A gem of a series, Gavin and Stacey immediately draws the viewer in with its humor and warmth, all the while deepening the characters and their lives in ways that inspire real investment from its audience. Created and written by James Corden and Ruth Jones, who also star as Smithy and Nessa, respectively, the three seasons are a brilliant blend of comedic and emotional payoff.
Based on a real life friend of Corden’s (also named Gavin), the series follows the quick courtship between Gavin (Matthew Horne), from Essex, England and Stacey (Joanna Page), from Barry Island, Wales. Their whirlwind romance moves from first date (albeit after months of talking over the phone), to a proposal, to a wedding all within the first season. In moving their relationship forward so rapidly, their families and friends are also immediately brought together and much of the series hangs on their interactions.
Gavin’s parents, Mick (Larry Lamb) and Pam (Alison Steadman), are the perfect counterparts to Stacey’s mother, Gwen (Melanie Walters) and Uncle Bryn (Rob Brydon). Where Gavin’s parents are boisterous and enthusiastic, Stacey’s family is more reserved. In addition, Smithy, Gavin’s best friend, and Nessa, Stacey’s best friend, also serve as immediate connections to their lives, pre-coupledom. Although they initially seem to be quite different from each other, both sets of families – and extended families – quickly form a friendship and bond that seems as natural as if they had been in one another’s lives for much longer.
While the series is ostensibly about Gavin and Stacey, it’s really more about the larger definition of family and friends. For the speed with which Gavin and Stacey’s relationship develops, they are not without their own struggles, namely about where they should live and how much time they want to spend with their respective families. Although their conflicts are usually resolved swiftly, the series does a nice job of making any problem or misunderstanding real enough to keep the audience fully interested and engaged.
The constant interactions with between the series’ leads and others offer most of Gavin and Stacey’s best moments. Whether they are all celebrating their first Christmas together or traveling back and forth, in caravan, to see each other regularly, all the characters exhibit a genuine affection and camaraderie that lends the series a sense that despite their differences, they all obviously care deeply for one another.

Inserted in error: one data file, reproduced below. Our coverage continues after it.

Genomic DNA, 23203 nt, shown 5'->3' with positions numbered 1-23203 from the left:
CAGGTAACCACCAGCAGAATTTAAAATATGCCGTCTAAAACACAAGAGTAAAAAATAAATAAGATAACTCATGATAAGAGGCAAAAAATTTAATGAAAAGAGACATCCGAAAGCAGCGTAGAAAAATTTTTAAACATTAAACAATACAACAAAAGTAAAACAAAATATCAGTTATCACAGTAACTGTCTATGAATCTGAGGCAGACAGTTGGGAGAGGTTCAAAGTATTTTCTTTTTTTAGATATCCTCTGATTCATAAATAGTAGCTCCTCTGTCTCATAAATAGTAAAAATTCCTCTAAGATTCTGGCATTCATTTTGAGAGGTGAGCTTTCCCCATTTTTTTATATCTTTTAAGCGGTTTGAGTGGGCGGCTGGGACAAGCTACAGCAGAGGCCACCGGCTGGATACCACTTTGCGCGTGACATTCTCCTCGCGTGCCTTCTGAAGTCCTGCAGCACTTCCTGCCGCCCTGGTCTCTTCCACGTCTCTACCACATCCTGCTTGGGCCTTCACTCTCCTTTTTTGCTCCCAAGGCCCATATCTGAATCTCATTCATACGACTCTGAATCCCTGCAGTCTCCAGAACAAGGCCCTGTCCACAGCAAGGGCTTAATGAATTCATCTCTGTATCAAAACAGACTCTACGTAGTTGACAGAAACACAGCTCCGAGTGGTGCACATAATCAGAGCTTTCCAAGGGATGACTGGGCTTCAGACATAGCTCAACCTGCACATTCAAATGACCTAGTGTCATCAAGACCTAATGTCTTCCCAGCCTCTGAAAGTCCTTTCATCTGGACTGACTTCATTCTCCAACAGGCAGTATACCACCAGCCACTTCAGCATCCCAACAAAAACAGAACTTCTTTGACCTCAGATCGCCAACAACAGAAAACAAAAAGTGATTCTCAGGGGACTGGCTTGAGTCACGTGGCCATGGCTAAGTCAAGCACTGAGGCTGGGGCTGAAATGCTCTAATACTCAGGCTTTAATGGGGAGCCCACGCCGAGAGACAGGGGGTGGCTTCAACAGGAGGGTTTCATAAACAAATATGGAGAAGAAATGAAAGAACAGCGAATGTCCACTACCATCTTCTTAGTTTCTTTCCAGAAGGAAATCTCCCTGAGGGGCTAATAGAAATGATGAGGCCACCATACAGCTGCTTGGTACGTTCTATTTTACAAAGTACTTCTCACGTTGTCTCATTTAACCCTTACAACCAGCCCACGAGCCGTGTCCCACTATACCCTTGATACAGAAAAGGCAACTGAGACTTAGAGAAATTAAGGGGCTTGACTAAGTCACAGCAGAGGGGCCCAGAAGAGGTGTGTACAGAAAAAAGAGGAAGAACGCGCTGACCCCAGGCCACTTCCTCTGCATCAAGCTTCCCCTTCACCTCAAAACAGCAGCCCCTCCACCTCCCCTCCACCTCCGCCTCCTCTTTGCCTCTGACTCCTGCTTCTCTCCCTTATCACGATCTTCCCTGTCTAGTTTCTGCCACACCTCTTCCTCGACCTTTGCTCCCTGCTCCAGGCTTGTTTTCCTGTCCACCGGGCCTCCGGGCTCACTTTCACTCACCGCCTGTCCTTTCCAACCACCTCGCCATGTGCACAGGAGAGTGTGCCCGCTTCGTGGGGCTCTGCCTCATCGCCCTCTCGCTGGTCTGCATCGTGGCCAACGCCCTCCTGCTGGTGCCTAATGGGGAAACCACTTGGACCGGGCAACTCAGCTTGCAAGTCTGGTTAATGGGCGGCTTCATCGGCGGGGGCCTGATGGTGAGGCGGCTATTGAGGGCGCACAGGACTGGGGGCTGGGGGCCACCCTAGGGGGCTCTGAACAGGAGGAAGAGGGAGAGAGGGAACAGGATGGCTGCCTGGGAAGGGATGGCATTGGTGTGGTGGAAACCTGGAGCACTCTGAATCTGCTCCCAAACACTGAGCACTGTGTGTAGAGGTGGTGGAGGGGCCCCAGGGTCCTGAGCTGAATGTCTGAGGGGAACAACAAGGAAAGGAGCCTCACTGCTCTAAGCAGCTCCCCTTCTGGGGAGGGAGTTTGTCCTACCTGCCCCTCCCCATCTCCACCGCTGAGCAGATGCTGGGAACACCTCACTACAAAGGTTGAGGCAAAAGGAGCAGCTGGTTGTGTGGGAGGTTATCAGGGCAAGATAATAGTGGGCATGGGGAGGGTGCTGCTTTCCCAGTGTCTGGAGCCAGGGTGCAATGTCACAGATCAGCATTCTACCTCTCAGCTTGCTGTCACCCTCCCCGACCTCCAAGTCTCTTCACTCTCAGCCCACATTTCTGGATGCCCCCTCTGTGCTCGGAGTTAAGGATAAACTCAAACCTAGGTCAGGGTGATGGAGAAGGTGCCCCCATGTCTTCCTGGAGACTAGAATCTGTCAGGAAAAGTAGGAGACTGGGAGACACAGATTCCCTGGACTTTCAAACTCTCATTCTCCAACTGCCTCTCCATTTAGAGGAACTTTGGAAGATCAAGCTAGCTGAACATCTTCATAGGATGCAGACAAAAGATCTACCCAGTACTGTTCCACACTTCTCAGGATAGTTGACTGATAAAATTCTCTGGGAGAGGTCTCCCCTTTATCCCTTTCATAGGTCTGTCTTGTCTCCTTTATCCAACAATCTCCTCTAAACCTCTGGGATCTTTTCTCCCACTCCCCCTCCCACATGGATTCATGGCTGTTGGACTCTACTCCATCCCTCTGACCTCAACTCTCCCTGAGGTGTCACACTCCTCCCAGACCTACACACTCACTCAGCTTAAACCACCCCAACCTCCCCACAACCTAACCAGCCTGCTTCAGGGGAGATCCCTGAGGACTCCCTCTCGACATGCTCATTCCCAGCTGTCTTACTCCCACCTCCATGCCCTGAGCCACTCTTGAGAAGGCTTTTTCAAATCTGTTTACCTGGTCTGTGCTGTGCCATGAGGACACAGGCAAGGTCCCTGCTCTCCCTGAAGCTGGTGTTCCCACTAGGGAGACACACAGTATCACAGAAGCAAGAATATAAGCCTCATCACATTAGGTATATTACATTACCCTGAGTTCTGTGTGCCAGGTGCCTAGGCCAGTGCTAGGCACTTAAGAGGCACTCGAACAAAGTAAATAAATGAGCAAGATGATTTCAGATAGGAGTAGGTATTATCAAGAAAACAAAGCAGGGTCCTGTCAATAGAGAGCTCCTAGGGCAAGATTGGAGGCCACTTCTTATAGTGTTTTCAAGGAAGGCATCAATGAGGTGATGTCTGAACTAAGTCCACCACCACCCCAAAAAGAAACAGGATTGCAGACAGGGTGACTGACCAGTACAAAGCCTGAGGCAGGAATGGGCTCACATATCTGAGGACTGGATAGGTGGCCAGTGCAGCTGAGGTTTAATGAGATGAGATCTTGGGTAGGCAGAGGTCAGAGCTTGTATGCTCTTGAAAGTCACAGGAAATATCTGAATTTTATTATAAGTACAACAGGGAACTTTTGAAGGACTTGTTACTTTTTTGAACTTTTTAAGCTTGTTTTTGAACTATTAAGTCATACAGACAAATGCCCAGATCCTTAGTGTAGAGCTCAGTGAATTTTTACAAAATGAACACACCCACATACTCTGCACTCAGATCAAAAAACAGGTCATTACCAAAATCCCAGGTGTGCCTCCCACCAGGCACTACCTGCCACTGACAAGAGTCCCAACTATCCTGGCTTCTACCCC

Smithy and Nessa are the kind of oddball characters that could easily seem too strange or outside of Gavin and Stacey’s worlds to easily fit into the show’s environment. However, their weird habits and traditions are exactly the kinds of details that ground the series as true to life. Smithy’s propensity for bursting into song and Nessa’s matter-of-fact tellings of her outrageous past are some of the funniest moments in Gavin and Stacey, but they are also the perfect encapsulation of how enmeshed these characters all are. The comfort and total trust that they each have within their groups speaks to the longevity of their bonds, and in turn, makes Gavin and Stacey’s attachment to them all the more understandable.
As the series progresses, Mick, Pam, Gwen, Bryn, Smithy, and Nessa all form relationships with each other. Smithy and Nessa’s relationship is especially interesting in that there is clearly something that draws them together, but they are equally repulsed by each other. Their ongoing storyline is one of the highlights of the series, as well as arguably just as important as that of Gavin and Stacey.
The series excels in bringing together a wonderful cast of recurring characters, along with the already core cast. Gavin and Smithy’s friends are a colorful group whose genuine enthusiasm further cements these characters as true to life, as do Pam and Mick’s closest friends, bitter married couple Dawn (Julia Davis) and Pete (Adrian Scarborough). Similarly, the Barry Island bunch adds a believable community environment that makes Stacey so attached to her home. Dave Coaches (Steffan Rhondri), the coach driver and Nessa’s boyfriend, and Doris (Margaret John), Stacey’s elderly and often inappropriate neighbor are an integral part of Barry Island, and therefore, of Stacey’s life.
As a true ensemble series, all the actors do a terrific job of bringing this oddball cast to life, but special mention should be made of Corden and Jones, as they add an unexpected balance to the show. Steadman and Brydon are also standouts as Pam and Bryn. Steadman’s comedic timing and complete commitment to Pam’s emotional highs and lows is a definite highlight, while Brydon makes Bryn’s eccentricities work so well.
Lasting three seasons, Gavin and Stacey is an excellent snapshot into the lives of these characters. While the series could have easily continued, Corden and Jones smartly gave the show a complete arc that seamlessly blends humor with realistic relationships. In the end, the series offers a portrait of this large and extended family, unconventional though it may be, with intelligence, wit, and heart.
The DVD set comes with a ton of special features including deleted scenes, selected commentary tracks, cast and creator interviews, and general behind the scenes featurettes. They are a wonderful addition to the series and offer a deeper understanding of the characters and series, while showing the obvious fondness the cast has for each other.